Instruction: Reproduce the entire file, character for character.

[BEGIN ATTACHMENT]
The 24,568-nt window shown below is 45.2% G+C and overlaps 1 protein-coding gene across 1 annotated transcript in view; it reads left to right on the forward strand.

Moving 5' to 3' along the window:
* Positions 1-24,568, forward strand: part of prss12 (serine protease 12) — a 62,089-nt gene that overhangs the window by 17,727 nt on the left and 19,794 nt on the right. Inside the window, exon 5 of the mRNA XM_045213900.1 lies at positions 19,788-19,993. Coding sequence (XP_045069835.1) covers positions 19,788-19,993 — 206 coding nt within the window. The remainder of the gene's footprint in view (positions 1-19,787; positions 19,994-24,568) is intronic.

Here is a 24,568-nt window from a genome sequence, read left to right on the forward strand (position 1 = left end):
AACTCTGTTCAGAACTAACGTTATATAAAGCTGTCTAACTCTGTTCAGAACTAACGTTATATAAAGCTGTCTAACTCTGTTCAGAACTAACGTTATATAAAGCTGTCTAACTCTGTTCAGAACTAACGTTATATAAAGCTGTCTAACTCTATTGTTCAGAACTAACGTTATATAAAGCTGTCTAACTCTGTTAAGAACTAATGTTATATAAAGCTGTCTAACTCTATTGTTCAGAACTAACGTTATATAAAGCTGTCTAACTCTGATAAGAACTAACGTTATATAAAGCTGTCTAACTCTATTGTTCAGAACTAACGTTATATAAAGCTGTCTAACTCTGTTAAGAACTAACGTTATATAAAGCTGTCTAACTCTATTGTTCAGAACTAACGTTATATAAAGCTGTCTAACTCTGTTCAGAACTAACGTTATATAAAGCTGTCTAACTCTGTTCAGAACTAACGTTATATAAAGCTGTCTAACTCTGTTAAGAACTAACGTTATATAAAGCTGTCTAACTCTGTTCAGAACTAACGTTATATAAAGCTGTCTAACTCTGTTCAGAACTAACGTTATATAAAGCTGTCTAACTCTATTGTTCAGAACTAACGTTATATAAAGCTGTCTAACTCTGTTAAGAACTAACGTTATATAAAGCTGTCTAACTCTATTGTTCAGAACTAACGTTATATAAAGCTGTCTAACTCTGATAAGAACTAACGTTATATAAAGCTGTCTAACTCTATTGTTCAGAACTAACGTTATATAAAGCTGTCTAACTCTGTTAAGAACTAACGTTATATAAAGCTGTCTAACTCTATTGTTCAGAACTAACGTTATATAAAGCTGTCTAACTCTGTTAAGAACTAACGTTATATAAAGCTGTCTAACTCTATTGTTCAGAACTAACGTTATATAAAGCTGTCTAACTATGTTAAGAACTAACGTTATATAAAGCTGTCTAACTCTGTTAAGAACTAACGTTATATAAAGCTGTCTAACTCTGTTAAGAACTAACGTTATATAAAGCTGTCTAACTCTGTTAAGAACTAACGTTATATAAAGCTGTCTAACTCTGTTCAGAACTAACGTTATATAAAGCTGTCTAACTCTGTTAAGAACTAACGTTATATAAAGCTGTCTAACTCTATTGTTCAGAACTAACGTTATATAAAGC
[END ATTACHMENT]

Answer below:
The 24,568-nt window shown below is 45.2% G+C and overlaps 1 protein-coding gene across 1 annotated transcript in view; it reads left to right on the forward strand.

Moving 5' to 3' along the window:
* Positions 1-24,568, forward strand: part of prss12 (serine protease 12) — a 62,089-nt gene that overhangs the window by 17,727 nt on the left and 19,794 nt on the right. Inside the window, exon 5 of the mRNA XM_045213900.1 lies at positions 19,788-19,993. Coding sequence (XP_045069835.1) covers positions 19,788-19,993 — 206 coding nt within the window. The remainder of the gene's footprint in view (positions 1-19,787; positions 19,994-24,568) is intronic.

Here is a 24,568-nt window from a genome sequence, read left to right on the forward strand (position 1 = left end):
AACTCTGTTCAGAACTAACGTTATATAAAGCTGTCTAACTCTGTTCAGAACTAACGTTATATAAAGCTGTCTAACTCTGTTCAGAACTAACGTTATATAAAGCTGTCTAACTCTGTTCAGAACTAACGTTATATAAAGCTGTCTAACTCTATTGTTCAGAACTAACGTTATATAAAGCTGTCTAACTCTGTTAAGAACTAATGTTATATAAAGCTGTCTAACTCTATTGTTCAGAACTAACGTTATATAAAGCTGTCTAACTCTGATAAGAACTAACGTTATATAAAGCTGTCTAACTCTATTGTTCAGAACTAACGTTATATAAAGCTGTCTAACTCTGTTAAGAACTAACGTTATATAAAGCTGTCTAACTCTATTGTTCAGAACTAACGTTATATAAAGCTGTCTAACTCTGTTCAGAACTAACGTTATATAAAGCTGTCTAACTCTGTTCAGAACTAACGTTATATAAAGCTGTCTAACTCTGTTAAGAACTAACGTTATATAAAGCTGTCTAACTCTGTTCAGAACTAACGTTATATAAAGCTGTCTAACTCTGTTCAGAACTAACGTTATATAAAGCTGTCTAACTCTATTGTTCAGAACTAACGTTATATAAAGCTGTCTAACTCTGTTAAGAACTAACGTTATATAAAGCTGTCTAACTCTATTGTTCAGAACTAACGTTATATAAAGCTGTCTAACTCTGATAAGAACTAACGTTATATAAAGCTGTCTAACTCTATTGTTCAGAACTAACGTTATATAAAGCTGTCTAACTCTGTTAAGAACTAACGTTATATAAAGCTGTCTAACTCTATTGTTCAGAACTAACGTTATATAAAGCTGTCTAACTCTGTTAAGAACTAACGTTATATAAAGCTGTCTAACTCTATTGTTCAGAACTAACGTTATATAAAGCTGTCTAACTATGTTAAGAACTAACGTTATATAAAGCTGTCTAACTCTGTTAAGAACTAACGTTATATAAAGCTGTCTAACTCTGTTAAGAACTAACGTTATATAAAGCTGTCTAACTCTGTTAAGAACTAACGTTATATAAAGCTGTCTAACTCTGTTCAGAACTAACGTTATATAAAGCTGTCTAACTCTGTTAAGAACTAACGTTATATAAAGCTGTCTAACTCTATTGTTCAGAACTAACGTTATATAAAGC